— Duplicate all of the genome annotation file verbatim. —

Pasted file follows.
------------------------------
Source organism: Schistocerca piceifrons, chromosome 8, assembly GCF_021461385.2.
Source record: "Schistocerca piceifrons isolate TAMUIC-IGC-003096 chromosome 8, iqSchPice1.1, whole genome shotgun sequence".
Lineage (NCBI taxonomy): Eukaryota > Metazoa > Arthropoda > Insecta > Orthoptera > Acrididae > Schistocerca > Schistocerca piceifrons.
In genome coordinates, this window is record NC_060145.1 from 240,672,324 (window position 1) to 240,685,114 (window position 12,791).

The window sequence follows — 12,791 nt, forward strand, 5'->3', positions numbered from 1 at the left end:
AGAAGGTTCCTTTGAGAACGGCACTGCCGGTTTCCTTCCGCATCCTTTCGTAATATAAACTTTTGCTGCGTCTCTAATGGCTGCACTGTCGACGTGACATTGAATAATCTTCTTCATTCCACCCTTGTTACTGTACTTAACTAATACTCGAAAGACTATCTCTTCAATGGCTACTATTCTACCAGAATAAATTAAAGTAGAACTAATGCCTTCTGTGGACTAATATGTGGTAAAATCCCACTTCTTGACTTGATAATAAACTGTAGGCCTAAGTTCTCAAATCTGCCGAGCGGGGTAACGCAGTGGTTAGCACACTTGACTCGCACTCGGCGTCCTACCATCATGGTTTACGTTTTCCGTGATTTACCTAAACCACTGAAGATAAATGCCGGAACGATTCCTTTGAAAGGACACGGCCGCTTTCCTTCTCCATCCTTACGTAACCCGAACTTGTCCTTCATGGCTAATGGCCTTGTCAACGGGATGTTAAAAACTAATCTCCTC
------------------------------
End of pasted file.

Source organism: Schistocerca piceifrons, chromosome 8, assembly GCF_021461385.2.
Source record: "Schistocerca piceifrons isolate TAMUIC-IGC-003096 chromosome 8, iqSchPice1.1, whole genome shotgun sequence".
Lineage (NCBI taxonomy): Eukaryota > Metazoa > Arthropoda > Insecta > Orthoptera > Acrididae > Schistocerca > Schistocerca piceifrons.
In genome coordinates, this window is record NC_060145.1 from 240,672,324 (window position 1) to 240,685,114 (window position 12,791).

The window sequence follows — 12,791 nt, forward strand, 5'->3', positions numbered from 1 at the left end:
AGAAGGTTCCTTTGAGAACGGCACTGCCGGTTTCCTTCCGCATCCTTTCGTAATATAAACTTTTGCTGCGTCTCTAATGGCTGCACTGTCGACGTGACATTGAATAATCTTCTTCATTCCACCCTTGTTACTGTACTTAACTAATACTCGAAAGACTATCTCTTCAATGGCTACTATTCTACCAGAATAAATTAAAGTAGAACTAATGCCTTCTGTGGACTAATATGTGGTAAAATCCCACTTCTTGACTTGATAATAAACTGTAGGCCTAAGTTCTCAAATCTGCCGAGCGGGGTAACGCAGTGGTTAGCACACTTGACTCGCACTCGGCGTCCTACCATCATGGTTTACGTTTTCCGTGATTTACCTAAACCACTGAAGATAAATGCCGGAACGATTCCTTTGAAAGGACACGGCCGCTTTCCTTCTCCATCCTTACGTAACCCGAACTTGTCCTTCATGGCTAATGGCCTTGTCAACGGGATGTTAAAAACTAATCTCCTC